The
Vertical Speed/Velocity Indicator

VSI.jpg

A VSI shows Rate of Climb/Descend - How?

The VSI (like the Altimeter) is only connected to the Static Port (Line).

That being said, it is also a pressure differential instrument. The fluctuations/movements of the needle is nothing else but the result of the pressure difference between the direct Static-Pressure within the Diaphragm and that received in the case through the 'Calibrated Leak'. In other words, the leak delays airflow into the case. See picture below.

The delay causes the instrument to actually display 2 types of information:

1. 'a Trend' ... then … 2. 'a Rate'

So, 2nd (rate) follows the 1st (trend) in a manner of a few seconds.

Trend -VS- Rate - What's the difference?

Trend = first quick fluctuation or jump of the needle as the Pilot either pulls/pushes the yoke/stick. <> PULL = needle goes UP / PUSH = needles goes DOWN  

Rate = If you keep your airplane in a given pitch-up/pitch-down attitude, needle will stabilize after its first reaction (trend) at a given FPM number (300/400fpm ...)
This is the value you would mention in response to the 'What is your Rate Of Climb' question. - Not the trend! ;-) 

VSI_function.JPG
 

In case you care about what happens in inside!?

Example of Operation

Current Situation: Level-Flight | VSI-Indication: steady @ 0ft/min - Following Action: Start climb

As you start to pitch-up (climb initiation), pressure changes (it decreases).

In turn, the static pressure from the Static-Line (within the Diaphragm) also becomes less, resulting in a contraction of it. Meanwhile, there is still some higher pressure in the instrument's case acting upon the Diaphragm and helping it to squeeze further.

Why is this pressure still higher?

The Calibrated Leak has a much smaller whole (orifice) which lets the air within the case escape at a slower rate compared to the air leaving 'the Diaphragm'. In other words,

the air that leaves the Diaphragm is faster than the air that leaves the case.

This delay is about 5-8 sec.

 

 

The above described process leads to the first indication: 

- A trend

  After the pressures have equalized, which means, no more difference in pressure between the inside of the case and the Diaphragm, the needle also becomes stabilized at a given FPM, let's say 500ft/min. - This leads to the second indication <> Rate of Climb.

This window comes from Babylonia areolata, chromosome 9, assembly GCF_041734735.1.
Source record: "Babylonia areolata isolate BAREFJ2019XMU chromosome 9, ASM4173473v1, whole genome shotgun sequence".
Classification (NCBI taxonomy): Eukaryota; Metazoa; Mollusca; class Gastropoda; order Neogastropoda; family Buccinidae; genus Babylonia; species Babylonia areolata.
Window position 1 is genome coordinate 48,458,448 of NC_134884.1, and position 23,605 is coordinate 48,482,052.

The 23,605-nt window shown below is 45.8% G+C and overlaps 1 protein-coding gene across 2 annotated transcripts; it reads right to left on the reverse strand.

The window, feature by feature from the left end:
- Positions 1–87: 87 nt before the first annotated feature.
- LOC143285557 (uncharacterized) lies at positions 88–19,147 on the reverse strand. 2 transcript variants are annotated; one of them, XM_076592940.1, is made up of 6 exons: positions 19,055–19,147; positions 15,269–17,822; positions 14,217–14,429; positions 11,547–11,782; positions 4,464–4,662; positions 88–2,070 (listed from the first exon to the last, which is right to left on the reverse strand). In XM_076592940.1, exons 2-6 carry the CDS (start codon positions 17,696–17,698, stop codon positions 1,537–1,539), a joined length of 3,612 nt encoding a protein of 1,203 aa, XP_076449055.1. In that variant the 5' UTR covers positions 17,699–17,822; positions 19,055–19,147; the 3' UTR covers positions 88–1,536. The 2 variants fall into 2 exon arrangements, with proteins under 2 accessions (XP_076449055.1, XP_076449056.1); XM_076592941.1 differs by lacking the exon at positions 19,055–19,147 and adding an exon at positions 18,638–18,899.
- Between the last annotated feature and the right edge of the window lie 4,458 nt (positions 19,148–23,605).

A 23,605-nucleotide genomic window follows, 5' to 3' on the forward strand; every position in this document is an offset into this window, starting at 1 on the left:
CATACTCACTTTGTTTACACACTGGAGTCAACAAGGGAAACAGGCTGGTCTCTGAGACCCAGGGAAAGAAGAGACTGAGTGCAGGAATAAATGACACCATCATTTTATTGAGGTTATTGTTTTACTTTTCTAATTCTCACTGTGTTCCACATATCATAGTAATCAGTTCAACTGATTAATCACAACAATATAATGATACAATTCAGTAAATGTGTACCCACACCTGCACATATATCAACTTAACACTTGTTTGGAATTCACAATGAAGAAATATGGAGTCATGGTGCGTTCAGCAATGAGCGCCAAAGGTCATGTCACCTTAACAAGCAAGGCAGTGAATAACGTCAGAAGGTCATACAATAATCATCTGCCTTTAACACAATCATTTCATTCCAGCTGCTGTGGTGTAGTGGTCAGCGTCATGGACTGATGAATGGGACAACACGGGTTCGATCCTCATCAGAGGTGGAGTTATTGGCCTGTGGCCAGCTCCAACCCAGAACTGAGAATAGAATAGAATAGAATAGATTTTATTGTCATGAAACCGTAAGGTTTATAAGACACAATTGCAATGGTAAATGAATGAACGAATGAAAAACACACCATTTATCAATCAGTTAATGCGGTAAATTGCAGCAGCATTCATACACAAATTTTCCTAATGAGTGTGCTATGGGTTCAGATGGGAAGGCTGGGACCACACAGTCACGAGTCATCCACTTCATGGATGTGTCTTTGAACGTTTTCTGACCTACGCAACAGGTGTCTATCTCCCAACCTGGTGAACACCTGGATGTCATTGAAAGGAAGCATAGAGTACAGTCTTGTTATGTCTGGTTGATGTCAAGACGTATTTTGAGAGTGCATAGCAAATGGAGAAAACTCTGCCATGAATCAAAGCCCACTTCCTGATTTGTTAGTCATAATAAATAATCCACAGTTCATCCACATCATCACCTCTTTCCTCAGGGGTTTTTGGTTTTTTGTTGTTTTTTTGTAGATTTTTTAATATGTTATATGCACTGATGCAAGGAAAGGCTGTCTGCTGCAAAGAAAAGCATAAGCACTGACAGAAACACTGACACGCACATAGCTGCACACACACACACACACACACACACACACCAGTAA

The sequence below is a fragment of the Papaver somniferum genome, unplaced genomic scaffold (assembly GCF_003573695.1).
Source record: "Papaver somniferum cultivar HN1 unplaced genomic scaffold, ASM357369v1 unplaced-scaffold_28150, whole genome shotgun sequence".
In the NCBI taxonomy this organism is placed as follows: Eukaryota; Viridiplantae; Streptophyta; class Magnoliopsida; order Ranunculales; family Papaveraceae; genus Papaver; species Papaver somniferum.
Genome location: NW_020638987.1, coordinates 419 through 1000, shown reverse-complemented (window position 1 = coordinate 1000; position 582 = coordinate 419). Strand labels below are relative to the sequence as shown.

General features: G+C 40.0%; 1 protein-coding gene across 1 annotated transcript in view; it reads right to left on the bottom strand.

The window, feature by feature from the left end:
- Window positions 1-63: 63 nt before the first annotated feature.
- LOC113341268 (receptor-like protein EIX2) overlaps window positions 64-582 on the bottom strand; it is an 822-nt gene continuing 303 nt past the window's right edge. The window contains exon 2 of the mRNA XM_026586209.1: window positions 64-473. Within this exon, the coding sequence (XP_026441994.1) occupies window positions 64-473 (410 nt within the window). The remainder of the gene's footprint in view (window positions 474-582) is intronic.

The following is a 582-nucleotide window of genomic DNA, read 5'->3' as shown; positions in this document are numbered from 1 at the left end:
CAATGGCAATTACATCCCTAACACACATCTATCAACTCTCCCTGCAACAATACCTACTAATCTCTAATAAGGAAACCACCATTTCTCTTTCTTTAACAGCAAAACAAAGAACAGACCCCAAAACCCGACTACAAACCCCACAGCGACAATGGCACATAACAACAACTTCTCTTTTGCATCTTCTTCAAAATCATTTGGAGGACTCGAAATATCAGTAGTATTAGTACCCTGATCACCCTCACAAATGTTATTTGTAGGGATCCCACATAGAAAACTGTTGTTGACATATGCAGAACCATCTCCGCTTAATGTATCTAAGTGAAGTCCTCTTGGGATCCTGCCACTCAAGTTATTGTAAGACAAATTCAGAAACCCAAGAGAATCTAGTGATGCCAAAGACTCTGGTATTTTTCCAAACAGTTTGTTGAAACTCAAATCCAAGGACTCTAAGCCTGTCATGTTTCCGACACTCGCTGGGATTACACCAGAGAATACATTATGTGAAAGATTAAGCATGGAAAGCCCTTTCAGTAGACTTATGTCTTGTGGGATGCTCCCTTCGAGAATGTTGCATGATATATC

Even the smallest movements of the yoke/stick are probably recognized by the VSI-needle.
It is very sensitive. - Another reason it should not be your 'Primary Pitch instrument', unless it comes to 'Constant-Rate & Level-Climbs/Descents'. 

 
During a climb...
VSI_function_CalibratedLeak.JPG
During a descent...
VSI_function_CalibratedLeak(2).JPG

TIP: 

If your control input will be very smooth/slow, you can almost avoid the trend information.
It wil take some practise.

 

What is an IVSI?

An Instantaneous Vertical Speed Indicator (IVSI) will directly indicate a Rate of Climb.

 IVSI -vs- VSI?

The IVSI incorporates acceleration pumps within the case that speed up the air exchange process between the Diaphragm and the Case. This process will remove the initial trend information, giving you a 'direct and reliable' Rate of Climb/Descend.

Errors

 

What Error is the VSI subject to?

 

A Static-Port (Line) blockage will result in a frozen VSI instrument as air (pressure) would then be stuck in the line. So there would be no more exchange of air between the Diaphragm and the instrument's case.

What can I do if this happens?

You can break the instrument's window if time permits. That would let some cabin air pressure enter the case. BUT!, dont forget, your cabin air pressure is always a bit lower than your outside (ambient) air pressure.

This would result in lower pressure inside the case, which will give you 'slightly' incorrect  indications during climbs and descends.

How do I figure out whether my plane is equipped with a VSI or an IVSI?

You can you find that information right on the face of the instrument itself.

It either says Vertical Speed or IVSI (Instantaneous Vertical Speed).